When viewers find out how Tiffany’s husband died, they are able to empathize with her through the look of pure emotional anguish on Pat’s face, since anyone hearing that horrible story would react the same way as Pat did. Throughout the latter half of the movie, dancing plays a major role in this movie and it is used as a tool to examine how Pat and Tiffany relate as they form a closer bond. Even though Tiffany is a very feisty individual, dancing is her therapy, which helps to smooth out her rough edges.

While his father is driving him to a football game, Pat is able to come to terms that he is like his dad in a good way. This comes about because through the progress of the story, where Pat is able to be less ashamed of who he is as a person and furthermore is able to understand his dad better. This self-acceptance as a turning point for Pat is evinced in the following lines:

Pat: “It’s too bad you can’t come in to the stadium, but I know you were kicked out, you know, for beating everybody up. Guess we’re not that different, huh, Dad?”

Pat Sr.: “That a bad thing?”

Pat: “No, I think it’s a good thing.”  

The title of the movie and book reflect Pat’s outlook post hospitalization. He tries to find a bit of good (the silver lining) in everything. It is a different concept than positive thinking all the time, as the characters go through their own trials throughout the movie. Therefore, the concept is more about Pat’s expectations that are balanced against the harsh realities of everyday life in the film.

 The obstacles faced by the characters, besides their own internal struggles, are the attitudes of the public. At a football game with his brother Jake, Pat faces some harsh jokes from Jake’s friends: “What’s this I hear about you just getting out from the looney bin?” and “You better watch your brother Jake, cuckoo bird is flying away from the nest.” Even though Jake harshly corrects his friends, the whole topic of mental illness, according to those who are not dealing with it, is that either it’s a joke or something extremely serious that must be dealt with in a very medical framework. The latter is displayed most prominently in the beginning of the movie which opens inside a psychiatric hospital.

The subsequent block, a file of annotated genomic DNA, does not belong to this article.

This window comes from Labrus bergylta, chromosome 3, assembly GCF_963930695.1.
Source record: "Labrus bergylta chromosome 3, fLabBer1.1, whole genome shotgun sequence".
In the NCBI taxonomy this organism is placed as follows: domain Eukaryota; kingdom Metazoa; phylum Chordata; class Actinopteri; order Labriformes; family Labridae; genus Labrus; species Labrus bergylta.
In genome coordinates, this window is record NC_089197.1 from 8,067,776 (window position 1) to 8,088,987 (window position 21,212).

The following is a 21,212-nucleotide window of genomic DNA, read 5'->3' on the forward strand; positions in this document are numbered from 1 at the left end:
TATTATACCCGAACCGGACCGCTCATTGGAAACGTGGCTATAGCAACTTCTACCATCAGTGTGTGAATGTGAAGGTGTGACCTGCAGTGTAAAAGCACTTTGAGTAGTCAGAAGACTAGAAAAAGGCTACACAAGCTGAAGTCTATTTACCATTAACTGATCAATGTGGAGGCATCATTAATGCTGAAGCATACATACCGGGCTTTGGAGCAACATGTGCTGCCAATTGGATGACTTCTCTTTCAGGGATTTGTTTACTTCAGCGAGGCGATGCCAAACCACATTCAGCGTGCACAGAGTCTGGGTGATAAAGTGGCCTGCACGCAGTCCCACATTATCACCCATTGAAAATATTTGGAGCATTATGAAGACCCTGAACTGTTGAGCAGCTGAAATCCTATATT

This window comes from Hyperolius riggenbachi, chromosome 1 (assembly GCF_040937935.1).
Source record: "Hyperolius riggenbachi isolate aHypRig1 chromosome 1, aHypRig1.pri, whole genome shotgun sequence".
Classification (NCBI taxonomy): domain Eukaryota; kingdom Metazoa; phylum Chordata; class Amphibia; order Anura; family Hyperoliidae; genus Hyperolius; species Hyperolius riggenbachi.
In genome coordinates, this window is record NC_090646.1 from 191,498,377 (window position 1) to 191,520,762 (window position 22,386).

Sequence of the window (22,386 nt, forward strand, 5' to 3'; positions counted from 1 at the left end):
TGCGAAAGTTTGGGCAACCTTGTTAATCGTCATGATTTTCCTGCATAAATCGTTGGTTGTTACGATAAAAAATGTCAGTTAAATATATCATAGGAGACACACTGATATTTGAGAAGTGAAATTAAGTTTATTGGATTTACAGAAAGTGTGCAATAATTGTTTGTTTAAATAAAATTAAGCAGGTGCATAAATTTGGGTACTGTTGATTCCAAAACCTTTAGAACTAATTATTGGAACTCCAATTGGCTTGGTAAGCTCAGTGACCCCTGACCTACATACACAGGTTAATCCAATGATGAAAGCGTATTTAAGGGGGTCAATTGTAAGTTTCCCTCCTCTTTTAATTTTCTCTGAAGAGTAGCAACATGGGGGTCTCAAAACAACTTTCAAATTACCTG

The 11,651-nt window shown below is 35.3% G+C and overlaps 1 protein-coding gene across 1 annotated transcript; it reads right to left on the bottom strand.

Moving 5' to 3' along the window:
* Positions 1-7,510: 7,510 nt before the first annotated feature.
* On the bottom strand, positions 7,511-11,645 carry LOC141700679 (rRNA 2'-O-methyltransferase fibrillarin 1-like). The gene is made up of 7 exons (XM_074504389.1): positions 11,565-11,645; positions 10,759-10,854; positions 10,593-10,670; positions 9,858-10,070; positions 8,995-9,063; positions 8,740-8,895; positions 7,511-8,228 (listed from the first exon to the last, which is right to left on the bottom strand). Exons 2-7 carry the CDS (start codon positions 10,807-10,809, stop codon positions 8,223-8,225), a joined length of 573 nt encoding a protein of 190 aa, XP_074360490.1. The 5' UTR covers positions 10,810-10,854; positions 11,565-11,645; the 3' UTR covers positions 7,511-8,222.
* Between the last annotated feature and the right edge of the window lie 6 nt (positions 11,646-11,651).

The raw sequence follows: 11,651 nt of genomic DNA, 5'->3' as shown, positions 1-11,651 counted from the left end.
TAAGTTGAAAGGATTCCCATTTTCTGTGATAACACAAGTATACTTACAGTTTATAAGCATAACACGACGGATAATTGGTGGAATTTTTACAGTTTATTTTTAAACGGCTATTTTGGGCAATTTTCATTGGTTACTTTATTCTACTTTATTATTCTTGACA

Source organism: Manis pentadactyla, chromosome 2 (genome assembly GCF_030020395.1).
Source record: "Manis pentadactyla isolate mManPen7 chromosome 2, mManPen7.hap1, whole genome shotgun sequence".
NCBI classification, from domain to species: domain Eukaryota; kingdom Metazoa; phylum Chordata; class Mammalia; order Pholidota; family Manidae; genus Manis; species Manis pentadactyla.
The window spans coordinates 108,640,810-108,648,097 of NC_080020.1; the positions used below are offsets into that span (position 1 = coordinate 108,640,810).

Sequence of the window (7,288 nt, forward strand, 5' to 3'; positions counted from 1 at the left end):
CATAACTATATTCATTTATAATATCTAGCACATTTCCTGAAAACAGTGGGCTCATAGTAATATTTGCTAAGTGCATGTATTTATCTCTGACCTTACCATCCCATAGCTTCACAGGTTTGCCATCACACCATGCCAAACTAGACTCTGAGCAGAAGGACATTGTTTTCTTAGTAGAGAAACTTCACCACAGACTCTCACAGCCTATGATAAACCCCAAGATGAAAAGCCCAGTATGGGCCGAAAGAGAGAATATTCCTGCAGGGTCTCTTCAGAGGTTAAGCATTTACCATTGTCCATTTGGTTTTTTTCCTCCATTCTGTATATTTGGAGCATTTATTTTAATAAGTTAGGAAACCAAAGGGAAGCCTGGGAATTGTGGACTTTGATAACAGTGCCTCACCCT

The characters in this movie are relatable because the problems and issues they deal with are real.  The use of humor throughout the story helps ease the tension surrounding mental illness. These characters are so relatable that they could live next door to you. This movie is about humanizing mental illness and you are able to understand and connect to the characters through the narrative style that pulls no punches because neither does life.

The toughest scene to watch is the early morning family “freak out,” because it is one of the most accurate scene of a mental episode of losing total control. It is so realistic that it is cringe worthy. After walking Tiffany home after dinner, Pat comes home and is obsessed with finding and watching his wedding video in hopes of staving off his growing attraction to Tiffany. After ransacking the entire house and waking up his parents in the process, Pat loses controls of his emotions in the attic and wakes up half the neighborhood with his screaming, accidently striking his mother who is trying to calm him down.

The story has its climatic moment at the dancing competition where Pat and Tiffany are able to show off their moves, and despite a very hilarious finish, prove that hard work and training do pay off in the long run. It is also in this scene where no doubt remains that these two people are truly made for each other. By the end, these two characters certainly are not “cured” but are coping much better than at the start. Together, they are zany but functional. In the numerous times I have seen this movie, I am always struck by the underlying sense of hope and reconciliation the story has. Mental illness does not have to be scary, or a larger than life problem one has to contend with alone. The movie is a strong testament to family and the notion that sometimes, all someone needs to survive and to heal is a little compassion from those around them. It is no wonder that according to a news source, this movie took in more than eleven times its budget at the box office. People like an engaging storyline, filled with relatable but complex characters. This is a movie about hope amidst the challenges surrounding mental illness and it proves that sometimes, the best medication is a dose of humor.